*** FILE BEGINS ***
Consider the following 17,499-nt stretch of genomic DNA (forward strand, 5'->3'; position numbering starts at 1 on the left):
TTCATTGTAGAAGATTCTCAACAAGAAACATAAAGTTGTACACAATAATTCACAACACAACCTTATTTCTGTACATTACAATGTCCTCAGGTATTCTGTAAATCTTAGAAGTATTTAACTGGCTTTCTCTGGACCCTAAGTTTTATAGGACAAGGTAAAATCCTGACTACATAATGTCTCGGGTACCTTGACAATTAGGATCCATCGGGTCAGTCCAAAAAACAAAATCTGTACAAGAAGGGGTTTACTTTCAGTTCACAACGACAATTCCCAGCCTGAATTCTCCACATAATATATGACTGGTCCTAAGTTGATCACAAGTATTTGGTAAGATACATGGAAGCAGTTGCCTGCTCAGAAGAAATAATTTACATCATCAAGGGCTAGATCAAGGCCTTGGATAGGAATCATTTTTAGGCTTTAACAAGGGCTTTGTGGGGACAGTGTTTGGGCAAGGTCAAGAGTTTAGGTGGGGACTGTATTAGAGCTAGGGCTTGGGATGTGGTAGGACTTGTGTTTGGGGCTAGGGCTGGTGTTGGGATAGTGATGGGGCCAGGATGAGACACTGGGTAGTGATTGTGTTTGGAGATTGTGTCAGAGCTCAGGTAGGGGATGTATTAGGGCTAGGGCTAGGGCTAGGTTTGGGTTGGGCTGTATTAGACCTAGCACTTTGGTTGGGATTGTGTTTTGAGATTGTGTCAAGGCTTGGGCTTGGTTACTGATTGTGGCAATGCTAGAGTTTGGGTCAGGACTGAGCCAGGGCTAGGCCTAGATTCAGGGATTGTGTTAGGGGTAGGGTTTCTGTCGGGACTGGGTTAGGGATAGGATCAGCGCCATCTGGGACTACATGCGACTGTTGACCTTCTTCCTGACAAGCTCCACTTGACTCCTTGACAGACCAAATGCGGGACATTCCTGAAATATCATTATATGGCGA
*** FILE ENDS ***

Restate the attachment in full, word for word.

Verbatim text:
Consider the following 17,499-nt stretch of genomic DNA (forward strand, 5'->3'; position numbering starts at 1 on the left):
TTCATTGTAGAAGATTCTCAACAAGAAACATAAAGTTGTACACAATAATTCACAACACAACCTTATTTCTGTACATTACAATGTCCTCAGGTATTCTGTAAATCTTAGAAGTATTTAACTGGCTTTCTCTGGACCCTAAGTTTTATAGGACAAGGTAAAATCCTGACTACATAATGTCTCGGGTACCTTGACAATTAGGATCCATCGGGTCAGTCCAAAAAACAAAATCTGTACAAGAAGGGGTTTACTTTCAGTTCACAACGACAATTCCCAGCCTGAATTCTCCACATAATATATGACTGGTCCTAAGTTGATCACAAGTATTTGGTAAGATACATGGAAGCAGTTGCCTGCTCAGAAGAAATAATTTACATCATCAAGGGCTAGATCAAGGCCTTGGATAGGAATCATTTTTAGGCTTTAACAAGGGCTTTGTGGGGACAGTGTTTGGGCAAGGTCAAGAGTTTAGGTGGGGACTGTATTAGAGCTAGGGCTTGGGATGTGGTAGGACTTGTGTTTGGGGCTAGGGCTGGTGTTGGGATAGTGATGGGGCCAGGATGAGACACTGGGTAGTGATTGTGTTTGGAGATTGTGTCAGAGCTCAGGTAGGGGATGTATTAGGGCTAGGGCTAGGGCTAGGTTTGGGTTGGGCTGTATTAGACCTAGCACTTTGGTTGGGATTGTGTTTTGAGATTGTGTCAAGGCTTGGGCTTGGTTACTGATTGTGGCAATGCTAGAGTTTGGGTCAGGACTGAGCCAGGGCTAGGCCTAGATTCAGGGATTGTGTTAGGGGTAGGGTTTCTGTCGGGACTGGGTTAGGGATAGGATCAGCGCCATCTGGGACTACATGCGACTGTTGACCTTCTTCCTGACAAGCTCCACTTGACTCCTTGACAGACCAAATGCGGGACATTCCTGAAATATCATTATATGGCGA